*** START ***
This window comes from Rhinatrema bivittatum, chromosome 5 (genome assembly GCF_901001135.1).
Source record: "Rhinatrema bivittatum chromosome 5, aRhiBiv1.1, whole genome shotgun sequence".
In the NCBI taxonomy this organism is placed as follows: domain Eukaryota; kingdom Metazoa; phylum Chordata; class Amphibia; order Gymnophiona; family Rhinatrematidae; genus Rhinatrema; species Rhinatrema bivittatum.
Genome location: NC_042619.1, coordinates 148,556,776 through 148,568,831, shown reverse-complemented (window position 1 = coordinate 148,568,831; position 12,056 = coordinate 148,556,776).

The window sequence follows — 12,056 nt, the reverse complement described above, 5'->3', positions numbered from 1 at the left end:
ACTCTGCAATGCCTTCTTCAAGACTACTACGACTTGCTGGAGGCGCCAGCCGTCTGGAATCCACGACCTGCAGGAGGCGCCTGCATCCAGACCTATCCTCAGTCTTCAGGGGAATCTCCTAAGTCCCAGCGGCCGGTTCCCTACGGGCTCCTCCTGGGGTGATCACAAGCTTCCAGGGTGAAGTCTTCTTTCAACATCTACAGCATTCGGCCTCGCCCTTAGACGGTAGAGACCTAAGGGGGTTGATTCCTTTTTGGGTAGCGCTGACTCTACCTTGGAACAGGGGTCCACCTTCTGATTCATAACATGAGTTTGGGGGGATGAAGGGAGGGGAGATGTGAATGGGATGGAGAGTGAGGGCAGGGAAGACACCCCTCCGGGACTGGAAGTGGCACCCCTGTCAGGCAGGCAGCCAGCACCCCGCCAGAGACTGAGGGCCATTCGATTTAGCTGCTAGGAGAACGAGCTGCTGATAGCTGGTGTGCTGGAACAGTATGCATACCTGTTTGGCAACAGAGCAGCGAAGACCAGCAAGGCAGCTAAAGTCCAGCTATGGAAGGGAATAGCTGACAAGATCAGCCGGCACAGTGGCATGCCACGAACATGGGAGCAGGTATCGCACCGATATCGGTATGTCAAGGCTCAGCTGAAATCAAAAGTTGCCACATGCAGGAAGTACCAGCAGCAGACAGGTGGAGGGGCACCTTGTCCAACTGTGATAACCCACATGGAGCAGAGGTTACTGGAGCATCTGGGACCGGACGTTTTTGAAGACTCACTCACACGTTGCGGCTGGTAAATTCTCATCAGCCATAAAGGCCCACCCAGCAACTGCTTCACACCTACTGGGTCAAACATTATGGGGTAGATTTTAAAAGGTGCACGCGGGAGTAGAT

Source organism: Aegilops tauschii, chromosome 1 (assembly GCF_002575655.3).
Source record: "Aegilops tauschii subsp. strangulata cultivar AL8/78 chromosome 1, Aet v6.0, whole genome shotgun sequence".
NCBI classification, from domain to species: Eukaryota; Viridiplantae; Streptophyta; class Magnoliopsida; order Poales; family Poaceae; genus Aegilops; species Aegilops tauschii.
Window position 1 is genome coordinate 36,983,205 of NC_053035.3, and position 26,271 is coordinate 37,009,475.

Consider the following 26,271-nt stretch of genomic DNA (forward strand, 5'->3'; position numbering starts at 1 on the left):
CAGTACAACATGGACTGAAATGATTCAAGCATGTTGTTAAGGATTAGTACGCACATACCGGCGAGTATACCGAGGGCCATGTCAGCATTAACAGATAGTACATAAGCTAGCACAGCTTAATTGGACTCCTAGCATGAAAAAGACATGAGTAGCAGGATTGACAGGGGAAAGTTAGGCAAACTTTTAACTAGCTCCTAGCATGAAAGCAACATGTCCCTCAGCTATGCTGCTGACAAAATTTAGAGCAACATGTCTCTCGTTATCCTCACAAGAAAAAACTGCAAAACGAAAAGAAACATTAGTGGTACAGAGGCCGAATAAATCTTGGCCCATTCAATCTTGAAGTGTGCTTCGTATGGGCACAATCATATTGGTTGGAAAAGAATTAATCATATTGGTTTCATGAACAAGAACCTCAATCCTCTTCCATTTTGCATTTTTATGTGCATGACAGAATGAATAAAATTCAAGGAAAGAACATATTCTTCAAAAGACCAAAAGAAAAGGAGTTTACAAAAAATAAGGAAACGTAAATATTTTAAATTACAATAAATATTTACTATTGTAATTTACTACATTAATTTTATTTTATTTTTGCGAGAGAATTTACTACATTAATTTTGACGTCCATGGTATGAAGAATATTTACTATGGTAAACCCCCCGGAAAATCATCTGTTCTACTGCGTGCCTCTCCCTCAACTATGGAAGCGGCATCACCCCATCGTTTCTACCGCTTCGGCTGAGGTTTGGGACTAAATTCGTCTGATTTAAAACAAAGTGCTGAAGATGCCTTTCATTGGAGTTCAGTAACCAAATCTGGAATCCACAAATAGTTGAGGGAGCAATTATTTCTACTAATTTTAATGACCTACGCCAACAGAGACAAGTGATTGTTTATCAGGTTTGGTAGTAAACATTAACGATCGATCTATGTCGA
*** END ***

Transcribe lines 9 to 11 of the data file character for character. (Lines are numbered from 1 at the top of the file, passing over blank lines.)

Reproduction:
NCBI classification, from domain to species: Eukaryota; Viridiplantae; Streptophyta; class Magnoliopsida; order Poales; family Poaceae; genus Aegilops; species Aegilops tauschii.
Window position 1 is genome coordinate 36,983,205 of NC_053035.3, and position 26,271 is coordinate 37,009,475.

Consider the following 26,271-nt stretch of genomic DNA (forward strand, 5'->3'; position numbering starts at 1 on the left):